digital life for an analog girl, or trend-busting the past

I’m going to be adventurous here and talk about personal stuff I don’t usually discuss without making jokes and dissembling. I’m just going to be straight about it. Eek.

Currently, facebook and twitter and email are my connections to my friends, to my “support network.” In daily life, it’s just Geoff and me right now going on two months in New York City, searching for a diagnosis and some sense of what the future could possibly hold.

I don’t want to tell Geoff’s story, but I need to pay attention to mine. And that’s hard for me to do – it feels self-centered. But I also know that if I don’t start figuring out how to care for myself, too, then… well, As bad as things are, it’s going to get worse.

Most of you know, I think, either from knowing me in real life or through my other blog, that I have PTSD. So I have bad-ass triggers, most of which I manage by avoiding things that remind me of stuff. I avoid so much that I’m considered disabled. Which sucks on so many levels I don’t even know how to describe it. I was misdiagnosed for years and subjected to sub-par medical care, resulting in several unnecessary hospitalizations and lasting, severe side effects from medications I should have never been on. I miss working. I miss contributing. I miss the adventure of the bigger world.

It’s been very hard to dig out from underneath all this. But I had been doing a really good job of it, until about a month ago.

It’s hard to be around people. It’s hard to socialize. In fact, one of the gifts of social media is that I can “connect” — but behind the safety of my computer in the security of my home. Studies have noted that as damaging as social media can be, for those of us with disabilities, it can be a life-saver.

My history is filled with stories of my parents wrenching me out of schools, towns, friendships – any of my own connections – without warning. I was very isolated, and the consequences for disobeying them, even when I knew they were wrong, were so severe that I couldn’t risk it. The chaos and upheaval, not to mention the violence of these years is indescribable, and it didn’t end until my early 30s.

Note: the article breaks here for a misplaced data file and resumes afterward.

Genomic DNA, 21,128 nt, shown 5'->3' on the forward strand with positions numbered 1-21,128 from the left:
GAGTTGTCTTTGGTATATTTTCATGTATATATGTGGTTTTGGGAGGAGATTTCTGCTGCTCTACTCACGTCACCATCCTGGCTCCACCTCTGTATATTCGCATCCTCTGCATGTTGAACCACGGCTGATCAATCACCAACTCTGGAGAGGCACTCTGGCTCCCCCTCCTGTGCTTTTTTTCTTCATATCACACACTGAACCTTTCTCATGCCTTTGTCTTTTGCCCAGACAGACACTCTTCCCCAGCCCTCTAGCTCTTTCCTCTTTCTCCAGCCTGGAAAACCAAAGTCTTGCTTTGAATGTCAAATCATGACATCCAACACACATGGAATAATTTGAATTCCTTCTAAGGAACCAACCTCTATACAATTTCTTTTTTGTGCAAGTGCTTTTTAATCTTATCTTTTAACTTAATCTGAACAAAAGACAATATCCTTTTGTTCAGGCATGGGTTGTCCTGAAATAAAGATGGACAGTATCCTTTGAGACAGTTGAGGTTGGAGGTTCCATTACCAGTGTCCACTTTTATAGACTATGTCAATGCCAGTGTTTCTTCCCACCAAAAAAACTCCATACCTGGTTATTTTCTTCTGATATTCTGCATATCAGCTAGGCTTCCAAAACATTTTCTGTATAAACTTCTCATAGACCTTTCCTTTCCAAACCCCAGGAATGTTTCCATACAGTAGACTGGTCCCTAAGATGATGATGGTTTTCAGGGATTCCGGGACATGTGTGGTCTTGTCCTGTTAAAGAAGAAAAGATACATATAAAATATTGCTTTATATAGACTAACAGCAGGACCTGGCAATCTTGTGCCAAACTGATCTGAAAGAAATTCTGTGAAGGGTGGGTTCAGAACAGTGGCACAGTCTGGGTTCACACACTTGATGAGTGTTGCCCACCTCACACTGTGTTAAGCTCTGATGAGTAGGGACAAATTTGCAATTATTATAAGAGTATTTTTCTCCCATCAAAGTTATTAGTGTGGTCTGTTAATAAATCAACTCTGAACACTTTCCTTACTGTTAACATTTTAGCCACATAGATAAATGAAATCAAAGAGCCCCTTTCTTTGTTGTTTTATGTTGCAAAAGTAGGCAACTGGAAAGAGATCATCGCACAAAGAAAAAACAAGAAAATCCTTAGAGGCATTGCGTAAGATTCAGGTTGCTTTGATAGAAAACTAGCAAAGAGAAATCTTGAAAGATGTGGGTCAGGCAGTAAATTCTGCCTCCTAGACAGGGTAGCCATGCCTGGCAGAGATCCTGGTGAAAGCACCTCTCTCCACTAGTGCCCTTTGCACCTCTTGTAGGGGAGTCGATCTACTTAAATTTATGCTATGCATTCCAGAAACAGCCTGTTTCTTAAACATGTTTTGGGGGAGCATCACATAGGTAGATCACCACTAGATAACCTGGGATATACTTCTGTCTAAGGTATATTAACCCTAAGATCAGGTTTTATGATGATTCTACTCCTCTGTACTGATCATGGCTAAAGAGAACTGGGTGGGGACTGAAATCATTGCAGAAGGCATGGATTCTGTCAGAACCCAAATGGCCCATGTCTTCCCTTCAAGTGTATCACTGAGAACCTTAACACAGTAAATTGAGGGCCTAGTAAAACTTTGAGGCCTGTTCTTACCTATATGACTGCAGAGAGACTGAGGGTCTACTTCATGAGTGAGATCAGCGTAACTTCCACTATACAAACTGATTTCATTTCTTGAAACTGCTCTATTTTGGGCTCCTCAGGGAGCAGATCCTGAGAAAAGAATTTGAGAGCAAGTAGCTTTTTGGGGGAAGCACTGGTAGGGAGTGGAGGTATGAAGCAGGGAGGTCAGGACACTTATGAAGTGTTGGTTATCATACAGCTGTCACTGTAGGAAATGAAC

It only ended because they tried to take my daughter from me. See, my girl and my husband are more important to me than my parents, and they found that unacceptable. So they tried to take my family away – in court – so that nothing came between them and me.

They lost.

My first husband was even worse than my parents. And I had to take him back to court again in 2012 because despite the passage of time, he still follows me when he thinks he can get away with it.

So, what happens historically is I build a life and it gets taken away.

And, although the circumstances are very different today, it’s happening again. My in-laws are doing a great job taking care of my daughter and my dog – but still, someone else is taking care of my family. They are also doing projects on our home – so it can be sold. So again, I’m losing my home. My husband’s health is getting worse by the day. It’s not a figure of speech. I can watch him deteriorate. My best friend is barely able to be “present” with me anymore.

Now, this may change with therapies. And selling the house and moving to an area with better medical care is clearly a good thing. And my in-laws are being – let’s call it what it is – rock stars right now.

The situation is very different from the past. There is no malice, no power-play, no domination game, no bad guy. In fact, not only are the “bad things” not present, there are a TON of wonderful things that are present that I’ve never had before. My in-laws’ support. Friends -! I didn’t know I have so many friends! And everyone has been quick to help in ways beyond my imagination. I’m stunned by the generosity I’m receiving. I actually don’t know how to handle it.

But the loss, especially the loss of any amount of control at all, feels the same.

I’m trying to remain in the present. I’m trying to care for myself, but it’s hard. One of the awful things about living with trauma is that you always know that “it isn’t in your head.” These things happened, and there’s nothing preventing them from happening again. The ugly underbelly of life is a real thing, and there’s very little separation for any of us between safety and calamity.

I need to remember to do the things I enjoy, to nourish my soul so I can care for others. So, today, I forced myself to marinate some beef for shawarma. It felt good. I made myself sit here and write. Okay, that’s not bad. I might take a walk. That might be okay, too.

Baby steps. Always. Just with bigger feet.


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